Searching for a new job in 2012 is nothing like it used to be even just five years ago. Today, most of us use some form of social media on a daily basis, but according to Randstad Canada, the country’s leader for staffing, recruitment and HR Services, it’s important for jobseekers to job search with social media and to use the power of social media as a viable tool to advance their career.
Stacy Parker, Executive Vice President of Marketing for Randstad Canada says, “Social media is fun, but it’s also a powerful tool to have in your arsenal when it comes to finding a job, connecting with key people in your industry or for establishing yourself as a thought leader in your field,” she adds. “Having a social media presence can positively impact your face-to-face networking activities, and can also help you tap into the hidden job market of positions that are not advertised.”
Parker provides a few tips that will help job seekers incorporate social media effectively into the job search process.
Optimize your LinkedIn profile. LinkedIn is the largest professional social networking site in the world and over 5 million Canadians are a part of it. By making sure your profile is 100% complete, you will appear more often in search results. You can also target keywords people are searching for to increase your visibility.
Get some LinkedIn recommendations. LinkedIn wants you to have at least three. The best way to get them? Write one for someone else, people more often than not, obey the law of reciprocity, give them something and they’ll want to give you something in return (LinkedIn even helps you out by asking them if they would like to return the favour).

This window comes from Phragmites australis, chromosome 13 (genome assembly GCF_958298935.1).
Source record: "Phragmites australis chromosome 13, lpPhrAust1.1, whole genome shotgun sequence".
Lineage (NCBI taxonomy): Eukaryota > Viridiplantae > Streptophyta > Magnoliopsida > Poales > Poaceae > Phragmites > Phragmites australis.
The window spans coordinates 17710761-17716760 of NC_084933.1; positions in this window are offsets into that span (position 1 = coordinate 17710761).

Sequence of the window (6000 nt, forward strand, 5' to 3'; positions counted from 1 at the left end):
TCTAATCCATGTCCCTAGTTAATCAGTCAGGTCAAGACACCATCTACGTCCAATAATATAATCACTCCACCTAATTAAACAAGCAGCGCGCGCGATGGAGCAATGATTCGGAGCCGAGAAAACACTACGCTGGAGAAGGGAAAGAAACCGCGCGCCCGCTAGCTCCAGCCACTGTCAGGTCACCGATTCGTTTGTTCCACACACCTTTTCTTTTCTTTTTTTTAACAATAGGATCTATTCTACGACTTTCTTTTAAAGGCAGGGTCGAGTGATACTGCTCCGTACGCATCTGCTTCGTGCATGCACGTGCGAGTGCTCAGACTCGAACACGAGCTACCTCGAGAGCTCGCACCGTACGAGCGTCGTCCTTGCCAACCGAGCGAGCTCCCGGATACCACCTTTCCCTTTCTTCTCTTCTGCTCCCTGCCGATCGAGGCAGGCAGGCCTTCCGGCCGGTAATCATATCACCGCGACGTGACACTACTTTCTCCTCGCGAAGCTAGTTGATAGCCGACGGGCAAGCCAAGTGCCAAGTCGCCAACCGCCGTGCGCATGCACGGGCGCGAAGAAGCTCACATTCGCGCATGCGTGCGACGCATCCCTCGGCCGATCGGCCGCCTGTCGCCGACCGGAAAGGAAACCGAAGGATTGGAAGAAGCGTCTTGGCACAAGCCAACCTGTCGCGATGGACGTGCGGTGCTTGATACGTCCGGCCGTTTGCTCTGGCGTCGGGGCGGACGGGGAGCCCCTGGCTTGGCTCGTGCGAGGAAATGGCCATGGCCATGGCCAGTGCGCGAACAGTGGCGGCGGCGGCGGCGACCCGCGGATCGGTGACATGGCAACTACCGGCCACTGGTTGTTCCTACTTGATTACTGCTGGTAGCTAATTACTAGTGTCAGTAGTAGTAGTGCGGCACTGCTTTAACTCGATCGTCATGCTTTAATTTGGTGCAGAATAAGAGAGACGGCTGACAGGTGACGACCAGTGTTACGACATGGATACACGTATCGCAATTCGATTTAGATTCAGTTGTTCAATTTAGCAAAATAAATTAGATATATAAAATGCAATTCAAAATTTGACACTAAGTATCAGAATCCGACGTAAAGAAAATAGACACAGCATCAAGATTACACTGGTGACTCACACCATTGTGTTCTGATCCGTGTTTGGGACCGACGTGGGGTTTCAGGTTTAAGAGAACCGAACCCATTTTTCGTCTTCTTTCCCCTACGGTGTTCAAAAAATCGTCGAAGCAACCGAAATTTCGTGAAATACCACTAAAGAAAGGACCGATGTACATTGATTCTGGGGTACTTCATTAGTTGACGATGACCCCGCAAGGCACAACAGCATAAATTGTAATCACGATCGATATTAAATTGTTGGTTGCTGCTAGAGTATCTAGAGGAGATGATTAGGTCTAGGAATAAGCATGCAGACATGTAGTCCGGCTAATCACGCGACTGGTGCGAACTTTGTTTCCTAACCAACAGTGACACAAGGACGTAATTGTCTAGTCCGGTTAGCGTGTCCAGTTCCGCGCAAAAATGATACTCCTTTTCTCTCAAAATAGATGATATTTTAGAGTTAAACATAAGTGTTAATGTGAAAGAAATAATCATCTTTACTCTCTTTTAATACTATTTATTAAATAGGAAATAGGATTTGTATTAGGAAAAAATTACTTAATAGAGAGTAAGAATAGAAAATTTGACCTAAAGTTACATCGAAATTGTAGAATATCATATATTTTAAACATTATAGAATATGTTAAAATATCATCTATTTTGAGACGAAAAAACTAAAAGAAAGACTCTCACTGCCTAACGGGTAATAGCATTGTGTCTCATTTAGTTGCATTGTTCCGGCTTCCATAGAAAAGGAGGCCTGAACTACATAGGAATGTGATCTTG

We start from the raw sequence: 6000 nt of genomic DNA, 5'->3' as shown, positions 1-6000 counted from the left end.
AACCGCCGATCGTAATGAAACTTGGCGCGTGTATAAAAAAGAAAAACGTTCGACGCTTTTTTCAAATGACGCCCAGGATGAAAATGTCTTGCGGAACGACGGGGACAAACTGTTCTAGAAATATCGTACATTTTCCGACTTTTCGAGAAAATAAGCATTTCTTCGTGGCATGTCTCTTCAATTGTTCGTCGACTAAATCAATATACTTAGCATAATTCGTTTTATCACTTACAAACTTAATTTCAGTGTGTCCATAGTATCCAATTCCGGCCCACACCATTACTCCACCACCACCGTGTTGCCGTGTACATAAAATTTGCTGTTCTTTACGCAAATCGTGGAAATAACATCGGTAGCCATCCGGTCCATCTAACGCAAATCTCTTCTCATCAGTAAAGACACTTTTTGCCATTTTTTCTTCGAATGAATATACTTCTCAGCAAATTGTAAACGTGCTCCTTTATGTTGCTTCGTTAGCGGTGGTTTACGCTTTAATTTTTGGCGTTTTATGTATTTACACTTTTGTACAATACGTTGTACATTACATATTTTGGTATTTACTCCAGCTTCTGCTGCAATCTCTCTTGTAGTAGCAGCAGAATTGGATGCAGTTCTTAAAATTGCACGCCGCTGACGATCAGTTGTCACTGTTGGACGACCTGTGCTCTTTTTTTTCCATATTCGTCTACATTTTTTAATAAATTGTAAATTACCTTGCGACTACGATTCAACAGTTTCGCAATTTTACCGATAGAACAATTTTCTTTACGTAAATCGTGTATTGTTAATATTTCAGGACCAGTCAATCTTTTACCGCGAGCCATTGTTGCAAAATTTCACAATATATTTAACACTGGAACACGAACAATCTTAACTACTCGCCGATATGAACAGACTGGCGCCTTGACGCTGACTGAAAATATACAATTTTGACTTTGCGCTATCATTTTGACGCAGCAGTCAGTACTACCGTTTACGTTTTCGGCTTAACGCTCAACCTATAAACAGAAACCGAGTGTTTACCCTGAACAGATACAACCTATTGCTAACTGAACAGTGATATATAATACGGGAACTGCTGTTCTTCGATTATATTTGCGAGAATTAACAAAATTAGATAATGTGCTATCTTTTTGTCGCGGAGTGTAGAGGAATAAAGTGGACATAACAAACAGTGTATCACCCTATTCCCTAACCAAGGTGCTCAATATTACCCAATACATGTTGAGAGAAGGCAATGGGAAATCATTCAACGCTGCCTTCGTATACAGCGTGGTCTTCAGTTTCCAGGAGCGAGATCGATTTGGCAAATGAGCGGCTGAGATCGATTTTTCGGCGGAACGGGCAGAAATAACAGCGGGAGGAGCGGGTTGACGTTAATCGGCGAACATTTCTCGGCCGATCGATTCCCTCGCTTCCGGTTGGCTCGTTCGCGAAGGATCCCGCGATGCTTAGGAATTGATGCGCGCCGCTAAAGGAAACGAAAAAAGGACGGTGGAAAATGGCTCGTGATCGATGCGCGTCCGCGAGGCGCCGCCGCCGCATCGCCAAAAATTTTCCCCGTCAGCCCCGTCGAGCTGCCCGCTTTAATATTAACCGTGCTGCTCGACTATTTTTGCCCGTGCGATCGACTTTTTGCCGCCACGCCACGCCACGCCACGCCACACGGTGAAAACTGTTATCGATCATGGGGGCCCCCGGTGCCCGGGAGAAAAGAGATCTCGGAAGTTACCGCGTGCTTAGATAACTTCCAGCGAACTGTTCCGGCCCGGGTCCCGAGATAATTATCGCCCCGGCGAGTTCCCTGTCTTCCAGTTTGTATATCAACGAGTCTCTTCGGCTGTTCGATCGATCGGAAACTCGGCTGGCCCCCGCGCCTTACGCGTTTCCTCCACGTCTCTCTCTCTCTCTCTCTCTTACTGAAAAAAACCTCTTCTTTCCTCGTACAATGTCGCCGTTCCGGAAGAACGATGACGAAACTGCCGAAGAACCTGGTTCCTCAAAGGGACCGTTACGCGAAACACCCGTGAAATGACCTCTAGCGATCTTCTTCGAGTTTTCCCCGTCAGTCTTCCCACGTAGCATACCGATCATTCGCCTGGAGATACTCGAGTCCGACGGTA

Setup your privacy settings correctly on Facebook. With the new timeline option, it’s easy to become confused regarding who is seeing what. Can friends tag you in photos before you approve them? Maybe you’ve thought of that but can they check you into places without your approval? Make sure a prospective employer doesn’t see anything they shouldn’t!
Have an online presence. Are you a ghost online? The other extreme of sharing too much information, is nothing at all. If a potential employer Googles you and absolutely nothing comes up… you won’t appear to be relevant and you may be passed over for more savvy applicants that have online visibility.
Refine your brand. You might have a great reputation at work, but what does your online reputation look like? In fact, when was the last time your Googled yourself? Your brand reputation can make or break your chance at getting that job. Yes, maybe your fellow bloggers enjoyed that rant about your old boss, but a new boss might not like the idea. If you are using any inappropriate language or are commenting on controversial issues or blog posts, you may want to consider a blog pseudonym.
For more tips on how to incorporate social media with your job search, follow @RandstadCanada.